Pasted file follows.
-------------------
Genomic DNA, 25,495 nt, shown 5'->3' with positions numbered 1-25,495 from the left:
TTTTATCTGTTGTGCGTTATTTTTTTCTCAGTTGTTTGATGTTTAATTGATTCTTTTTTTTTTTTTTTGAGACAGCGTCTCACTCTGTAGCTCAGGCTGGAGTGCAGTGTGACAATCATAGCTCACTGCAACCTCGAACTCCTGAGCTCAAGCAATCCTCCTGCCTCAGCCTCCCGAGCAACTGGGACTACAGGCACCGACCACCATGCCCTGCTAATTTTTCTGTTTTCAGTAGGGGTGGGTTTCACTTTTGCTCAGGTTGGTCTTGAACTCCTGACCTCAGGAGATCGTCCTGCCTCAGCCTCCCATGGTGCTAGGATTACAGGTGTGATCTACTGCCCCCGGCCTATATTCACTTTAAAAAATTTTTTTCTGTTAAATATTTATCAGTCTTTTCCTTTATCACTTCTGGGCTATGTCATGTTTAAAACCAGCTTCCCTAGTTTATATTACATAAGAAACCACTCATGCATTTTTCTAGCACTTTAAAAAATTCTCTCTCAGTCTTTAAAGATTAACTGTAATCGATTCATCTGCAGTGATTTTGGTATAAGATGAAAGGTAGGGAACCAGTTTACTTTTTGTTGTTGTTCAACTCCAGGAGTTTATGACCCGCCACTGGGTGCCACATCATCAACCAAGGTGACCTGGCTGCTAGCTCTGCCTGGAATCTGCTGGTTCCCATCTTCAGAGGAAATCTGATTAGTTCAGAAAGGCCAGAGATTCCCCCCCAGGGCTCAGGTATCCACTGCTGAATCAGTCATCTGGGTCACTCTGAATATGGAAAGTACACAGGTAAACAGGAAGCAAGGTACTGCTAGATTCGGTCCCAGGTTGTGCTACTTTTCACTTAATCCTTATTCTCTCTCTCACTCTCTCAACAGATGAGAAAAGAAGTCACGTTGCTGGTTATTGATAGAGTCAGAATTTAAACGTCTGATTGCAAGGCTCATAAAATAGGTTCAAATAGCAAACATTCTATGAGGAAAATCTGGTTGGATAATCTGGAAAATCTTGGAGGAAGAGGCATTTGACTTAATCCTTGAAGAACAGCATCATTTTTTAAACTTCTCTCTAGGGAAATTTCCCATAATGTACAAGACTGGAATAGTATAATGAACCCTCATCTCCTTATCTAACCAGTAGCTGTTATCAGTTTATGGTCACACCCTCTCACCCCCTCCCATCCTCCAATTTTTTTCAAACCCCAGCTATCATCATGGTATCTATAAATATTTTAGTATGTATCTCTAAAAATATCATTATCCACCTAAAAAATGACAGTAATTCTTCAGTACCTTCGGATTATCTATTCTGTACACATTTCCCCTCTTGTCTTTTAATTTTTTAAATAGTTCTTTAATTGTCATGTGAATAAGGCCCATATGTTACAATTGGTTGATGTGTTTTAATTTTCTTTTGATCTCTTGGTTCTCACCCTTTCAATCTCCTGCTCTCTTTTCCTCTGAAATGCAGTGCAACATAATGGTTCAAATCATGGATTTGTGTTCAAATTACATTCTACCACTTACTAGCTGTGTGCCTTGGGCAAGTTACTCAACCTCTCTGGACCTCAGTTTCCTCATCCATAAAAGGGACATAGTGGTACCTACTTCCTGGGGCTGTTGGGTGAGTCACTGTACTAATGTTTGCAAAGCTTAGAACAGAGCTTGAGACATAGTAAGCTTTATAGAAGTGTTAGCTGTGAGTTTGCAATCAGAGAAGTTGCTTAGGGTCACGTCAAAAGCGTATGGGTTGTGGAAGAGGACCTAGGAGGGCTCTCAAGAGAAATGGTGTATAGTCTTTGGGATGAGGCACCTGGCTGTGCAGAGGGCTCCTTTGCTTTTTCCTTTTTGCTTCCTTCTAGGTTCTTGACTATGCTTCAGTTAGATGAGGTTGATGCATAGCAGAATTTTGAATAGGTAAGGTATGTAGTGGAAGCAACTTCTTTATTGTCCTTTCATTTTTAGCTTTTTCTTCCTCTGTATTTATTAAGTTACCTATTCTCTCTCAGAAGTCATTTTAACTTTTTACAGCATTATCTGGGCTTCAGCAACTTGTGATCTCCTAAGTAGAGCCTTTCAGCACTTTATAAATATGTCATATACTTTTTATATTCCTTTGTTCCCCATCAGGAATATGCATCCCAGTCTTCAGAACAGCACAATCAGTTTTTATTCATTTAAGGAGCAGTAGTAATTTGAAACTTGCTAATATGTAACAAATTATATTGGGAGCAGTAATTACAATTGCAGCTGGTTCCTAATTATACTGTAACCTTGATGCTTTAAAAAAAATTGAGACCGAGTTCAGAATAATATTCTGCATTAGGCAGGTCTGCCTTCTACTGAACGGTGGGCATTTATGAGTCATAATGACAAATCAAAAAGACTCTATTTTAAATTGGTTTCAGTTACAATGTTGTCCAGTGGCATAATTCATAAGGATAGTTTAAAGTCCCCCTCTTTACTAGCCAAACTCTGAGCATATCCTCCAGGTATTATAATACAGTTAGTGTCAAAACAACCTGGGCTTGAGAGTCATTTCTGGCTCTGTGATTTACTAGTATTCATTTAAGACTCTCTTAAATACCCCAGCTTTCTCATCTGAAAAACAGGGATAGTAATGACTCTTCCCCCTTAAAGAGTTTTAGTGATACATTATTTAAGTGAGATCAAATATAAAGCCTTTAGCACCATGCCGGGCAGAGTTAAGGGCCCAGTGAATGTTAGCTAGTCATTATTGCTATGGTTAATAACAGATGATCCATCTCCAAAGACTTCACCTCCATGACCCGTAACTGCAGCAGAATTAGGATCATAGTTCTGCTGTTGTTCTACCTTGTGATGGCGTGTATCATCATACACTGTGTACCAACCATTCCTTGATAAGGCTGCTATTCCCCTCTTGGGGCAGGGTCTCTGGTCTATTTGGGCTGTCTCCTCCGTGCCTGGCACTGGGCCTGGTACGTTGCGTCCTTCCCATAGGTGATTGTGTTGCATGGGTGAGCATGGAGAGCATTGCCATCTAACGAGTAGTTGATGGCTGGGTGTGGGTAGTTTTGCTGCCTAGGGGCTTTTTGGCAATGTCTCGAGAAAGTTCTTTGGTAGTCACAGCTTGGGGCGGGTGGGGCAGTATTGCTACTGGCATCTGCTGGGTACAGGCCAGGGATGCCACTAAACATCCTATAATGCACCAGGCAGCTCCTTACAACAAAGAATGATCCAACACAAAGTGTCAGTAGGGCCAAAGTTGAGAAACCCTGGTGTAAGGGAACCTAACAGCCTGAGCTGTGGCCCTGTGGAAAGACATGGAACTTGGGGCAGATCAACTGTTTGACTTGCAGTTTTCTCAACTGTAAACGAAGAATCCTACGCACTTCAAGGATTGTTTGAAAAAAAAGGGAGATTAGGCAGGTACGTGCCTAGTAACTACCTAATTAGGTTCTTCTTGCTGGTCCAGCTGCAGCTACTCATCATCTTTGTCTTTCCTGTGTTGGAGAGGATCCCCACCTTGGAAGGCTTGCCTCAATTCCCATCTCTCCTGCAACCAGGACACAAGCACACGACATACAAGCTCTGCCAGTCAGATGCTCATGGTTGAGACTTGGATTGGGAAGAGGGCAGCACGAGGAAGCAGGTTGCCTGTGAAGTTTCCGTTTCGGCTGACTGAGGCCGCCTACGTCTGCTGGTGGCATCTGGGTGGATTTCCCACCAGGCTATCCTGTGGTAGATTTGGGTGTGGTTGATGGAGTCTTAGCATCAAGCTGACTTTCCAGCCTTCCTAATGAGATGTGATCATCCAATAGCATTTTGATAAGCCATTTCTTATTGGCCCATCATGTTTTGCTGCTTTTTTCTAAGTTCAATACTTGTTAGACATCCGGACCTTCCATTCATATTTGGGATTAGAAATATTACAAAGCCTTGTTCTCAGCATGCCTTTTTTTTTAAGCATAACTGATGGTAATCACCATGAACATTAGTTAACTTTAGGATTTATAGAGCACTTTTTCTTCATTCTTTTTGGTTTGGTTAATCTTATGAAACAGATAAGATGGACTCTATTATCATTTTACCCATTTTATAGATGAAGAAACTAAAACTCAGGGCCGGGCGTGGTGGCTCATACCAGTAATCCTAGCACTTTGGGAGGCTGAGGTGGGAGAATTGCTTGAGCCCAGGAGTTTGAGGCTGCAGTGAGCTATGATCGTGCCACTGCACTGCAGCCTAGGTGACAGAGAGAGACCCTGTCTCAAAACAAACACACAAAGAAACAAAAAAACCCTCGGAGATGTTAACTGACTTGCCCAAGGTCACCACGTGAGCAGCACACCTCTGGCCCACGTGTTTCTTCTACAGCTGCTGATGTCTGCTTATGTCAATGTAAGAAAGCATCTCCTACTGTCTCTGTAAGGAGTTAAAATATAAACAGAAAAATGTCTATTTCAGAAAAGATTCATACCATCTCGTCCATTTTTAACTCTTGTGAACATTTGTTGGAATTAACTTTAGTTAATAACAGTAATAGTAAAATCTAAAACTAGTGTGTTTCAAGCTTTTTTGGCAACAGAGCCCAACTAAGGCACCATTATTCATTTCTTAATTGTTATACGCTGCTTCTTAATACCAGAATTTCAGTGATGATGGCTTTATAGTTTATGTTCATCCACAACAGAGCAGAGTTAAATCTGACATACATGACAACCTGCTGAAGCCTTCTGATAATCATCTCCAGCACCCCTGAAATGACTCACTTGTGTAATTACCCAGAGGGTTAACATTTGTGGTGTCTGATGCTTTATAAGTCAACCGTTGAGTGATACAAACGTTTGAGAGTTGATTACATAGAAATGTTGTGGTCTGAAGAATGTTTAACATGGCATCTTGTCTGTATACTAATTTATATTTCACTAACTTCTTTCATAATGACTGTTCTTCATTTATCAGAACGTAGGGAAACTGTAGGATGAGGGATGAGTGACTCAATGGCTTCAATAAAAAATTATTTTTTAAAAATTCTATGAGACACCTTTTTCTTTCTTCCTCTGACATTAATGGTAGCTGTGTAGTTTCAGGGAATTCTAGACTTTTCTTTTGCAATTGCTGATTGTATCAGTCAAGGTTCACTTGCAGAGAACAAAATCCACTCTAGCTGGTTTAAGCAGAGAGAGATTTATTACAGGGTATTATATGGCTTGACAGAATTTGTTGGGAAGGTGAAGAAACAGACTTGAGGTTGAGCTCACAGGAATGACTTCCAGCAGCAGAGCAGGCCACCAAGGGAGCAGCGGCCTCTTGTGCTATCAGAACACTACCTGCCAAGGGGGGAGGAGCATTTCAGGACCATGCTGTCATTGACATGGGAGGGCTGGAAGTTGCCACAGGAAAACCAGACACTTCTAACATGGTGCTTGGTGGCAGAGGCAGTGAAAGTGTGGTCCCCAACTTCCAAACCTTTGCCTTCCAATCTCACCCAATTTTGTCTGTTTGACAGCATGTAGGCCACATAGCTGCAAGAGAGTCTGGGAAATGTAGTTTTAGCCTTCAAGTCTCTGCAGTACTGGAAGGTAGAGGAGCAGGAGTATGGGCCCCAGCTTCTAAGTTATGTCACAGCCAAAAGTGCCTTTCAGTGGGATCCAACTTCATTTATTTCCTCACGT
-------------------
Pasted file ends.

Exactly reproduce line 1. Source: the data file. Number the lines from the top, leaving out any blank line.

Genomic DNA, 25,495 nt, shown 5'->3' with positions numbered 1-25,495 from the left: